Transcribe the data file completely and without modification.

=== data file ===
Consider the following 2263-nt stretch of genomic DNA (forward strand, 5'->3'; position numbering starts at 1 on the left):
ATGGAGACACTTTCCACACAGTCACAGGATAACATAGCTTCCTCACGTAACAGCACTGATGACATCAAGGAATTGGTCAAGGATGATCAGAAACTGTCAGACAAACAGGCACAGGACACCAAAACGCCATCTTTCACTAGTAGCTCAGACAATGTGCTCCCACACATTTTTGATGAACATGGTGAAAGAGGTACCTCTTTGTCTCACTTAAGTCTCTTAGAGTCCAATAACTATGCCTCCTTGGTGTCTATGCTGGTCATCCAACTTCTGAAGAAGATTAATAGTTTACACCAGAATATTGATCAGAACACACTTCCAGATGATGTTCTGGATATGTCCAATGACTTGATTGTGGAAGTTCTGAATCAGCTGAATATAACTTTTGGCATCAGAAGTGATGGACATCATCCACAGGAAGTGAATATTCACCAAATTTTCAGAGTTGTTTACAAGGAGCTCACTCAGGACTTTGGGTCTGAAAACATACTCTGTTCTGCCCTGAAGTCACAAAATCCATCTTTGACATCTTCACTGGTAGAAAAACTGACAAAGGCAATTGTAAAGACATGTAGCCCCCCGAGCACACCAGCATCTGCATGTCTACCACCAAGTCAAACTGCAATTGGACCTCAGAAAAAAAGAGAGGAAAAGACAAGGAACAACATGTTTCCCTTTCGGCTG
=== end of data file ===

Consider the following 2263-nt stretch of genomic DNA (forward strand, 5'->3'; position numbering starts at 1 on the left):
ATGGAGACACTTTCCACACAGTCACAGGATAACATAGCTTCCTCACGTAACAGCACTGATGACATCAAGGAATTGGTCAAGGATGATCAGAAACTGTCAGACAAACAGGCACAGGACACCAAAACGCCATCTTTCACTAGTAGCTCAGACAATGTGCTCCCACACATTTTTGATGAACATGGTGAAAGAGGTACCTCTTTGTCTCACTTAAGTCTCTTAGAGTCCAATAACTATGCCTCCTTGGTGTCTATGCTGGTCATCCAACTTCTGAAGAAGATTAATAGTTTACACCAGAATATTGATCAGAACACACTTCCAGATGATGTTCTGGATATGTCCAATGACTTGATTGTGGAAGTTCTGAATCAGCTGAATATAACTTTTGGCATCAGAAGTGATGGACATCATCCACAGGAAGTGAATATTCACCAAATTTTCAGAGTTGTTTACAAGGAGCTCACTCAGGACTTTGGGTCTGAAAACATACTCTGTTCTGCCCTGAAGTCACAAAATCCATCTTTGACATCTTCACTGGTAGAAAAACTGACAAAGGCAATTGTAAAGACATGTAGCCCCCCGAGCACACCAGCATCTGCATGTCTACCACCAAGTCAAACTGCAATTGGACCTCAGAAAAAAAGAGAGGAAAAGACAAGGAACAACATGTTTCCCTTTCGGCTG